Following an investigation into a fatal crash, the NTSB has recommended that truckers be tested for synthetic marijuana use.
Fatal Crash Brings Scrutiny To Synthetic Marijuana Use
The crash happened on I-35 near Davis, Oklahoma, in September of 2014. The truck driver, Russell Staley of Texas, crossed over a median and hit a bus carrying softball players, killing four women before coming to rest in a grove of trees. Investigators say that the gas pedal was fully depressed when the truck hit the trees.
Investigators found a pipe with synthetic marijuana residue in the truck. Staley had a history of smoking synthetic marijuana. Authorities say that he did not make an attempt to brake or swerve prior to the crash.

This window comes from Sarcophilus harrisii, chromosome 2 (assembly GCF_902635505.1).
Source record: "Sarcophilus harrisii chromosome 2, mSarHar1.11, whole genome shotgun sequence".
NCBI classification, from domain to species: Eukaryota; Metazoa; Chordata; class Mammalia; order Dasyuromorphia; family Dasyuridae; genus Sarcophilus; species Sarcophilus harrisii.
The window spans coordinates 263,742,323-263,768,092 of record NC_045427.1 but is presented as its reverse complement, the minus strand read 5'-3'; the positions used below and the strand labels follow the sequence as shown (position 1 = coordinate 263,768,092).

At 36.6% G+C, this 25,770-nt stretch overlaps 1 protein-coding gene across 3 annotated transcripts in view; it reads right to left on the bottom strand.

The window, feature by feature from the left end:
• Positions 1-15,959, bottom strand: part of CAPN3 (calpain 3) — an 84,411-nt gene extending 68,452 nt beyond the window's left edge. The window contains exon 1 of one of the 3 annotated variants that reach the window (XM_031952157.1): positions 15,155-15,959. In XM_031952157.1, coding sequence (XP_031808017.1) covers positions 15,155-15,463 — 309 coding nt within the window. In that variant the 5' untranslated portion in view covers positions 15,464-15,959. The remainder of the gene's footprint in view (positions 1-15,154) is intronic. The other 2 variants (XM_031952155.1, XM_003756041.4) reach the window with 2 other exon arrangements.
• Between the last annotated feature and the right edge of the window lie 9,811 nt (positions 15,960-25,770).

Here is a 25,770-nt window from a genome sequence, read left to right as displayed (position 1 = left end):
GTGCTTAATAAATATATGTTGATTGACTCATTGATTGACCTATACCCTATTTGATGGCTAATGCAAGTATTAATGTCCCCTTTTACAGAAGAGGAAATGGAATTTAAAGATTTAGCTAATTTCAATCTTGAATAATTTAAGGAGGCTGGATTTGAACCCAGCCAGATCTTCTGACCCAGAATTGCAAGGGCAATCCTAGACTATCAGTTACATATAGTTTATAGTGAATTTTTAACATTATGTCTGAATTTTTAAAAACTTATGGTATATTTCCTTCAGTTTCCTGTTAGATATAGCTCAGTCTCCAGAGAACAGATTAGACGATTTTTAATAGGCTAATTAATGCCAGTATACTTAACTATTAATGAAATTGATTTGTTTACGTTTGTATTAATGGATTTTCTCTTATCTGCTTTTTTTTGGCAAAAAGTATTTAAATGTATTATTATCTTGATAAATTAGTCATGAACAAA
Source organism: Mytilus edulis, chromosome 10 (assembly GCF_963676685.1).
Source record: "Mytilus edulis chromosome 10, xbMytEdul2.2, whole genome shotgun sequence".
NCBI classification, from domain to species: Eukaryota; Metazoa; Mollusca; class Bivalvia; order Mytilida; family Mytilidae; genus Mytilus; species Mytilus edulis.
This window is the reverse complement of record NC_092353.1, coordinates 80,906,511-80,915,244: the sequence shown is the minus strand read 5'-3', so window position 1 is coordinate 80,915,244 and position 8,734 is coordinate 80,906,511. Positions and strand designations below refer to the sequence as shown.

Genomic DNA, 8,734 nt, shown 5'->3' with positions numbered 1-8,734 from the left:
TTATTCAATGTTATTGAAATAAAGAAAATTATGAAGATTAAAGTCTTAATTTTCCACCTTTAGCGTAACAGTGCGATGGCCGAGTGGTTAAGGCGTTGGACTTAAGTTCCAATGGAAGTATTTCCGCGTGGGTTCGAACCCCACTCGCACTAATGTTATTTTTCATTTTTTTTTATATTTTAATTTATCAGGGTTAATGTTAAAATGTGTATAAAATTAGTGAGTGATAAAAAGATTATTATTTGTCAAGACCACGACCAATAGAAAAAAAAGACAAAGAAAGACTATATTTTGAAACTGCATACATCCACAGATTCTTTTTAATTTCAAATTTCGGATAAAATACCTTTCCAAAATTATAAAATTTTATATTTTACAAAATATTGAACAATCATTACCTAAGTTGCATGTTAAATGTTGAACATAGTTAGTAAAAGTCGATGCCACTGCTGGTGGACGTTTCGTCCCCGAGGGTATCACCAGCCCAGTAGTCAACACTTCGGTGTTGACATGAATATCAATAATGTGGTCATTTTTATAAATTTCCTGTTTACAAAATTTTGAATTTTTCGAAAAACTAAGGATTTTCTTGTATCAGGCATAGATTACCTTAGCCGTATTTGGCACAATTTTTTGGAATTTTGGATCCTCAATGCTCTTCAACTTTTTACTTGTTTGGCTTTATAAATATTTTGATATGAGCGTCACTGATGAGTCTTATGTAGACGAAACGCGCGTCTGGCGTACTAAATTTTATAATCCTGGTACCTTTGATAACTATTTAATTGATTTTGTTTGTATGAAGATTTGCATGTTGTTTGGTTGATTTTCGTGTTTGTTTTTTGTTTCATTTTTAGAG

None of the bus passengers wore seat belts and all of the women killed were fully or partially ejected from the bus.
NTSB: Need Research and Testing for Synthetic Drug Use
The NTSB recommended tougher testing for synthetic marijuana, but they admit that that goal will be hard to accomplish because current drug testing methods have a hard time confirming its presence. Further, scientists haven’t done enough research to understand how long synthetic marijuana stays in a person’s system.
The NTSB also recommends making seat belts mandatory on busses.
Staley is facing four charges of manslaughter.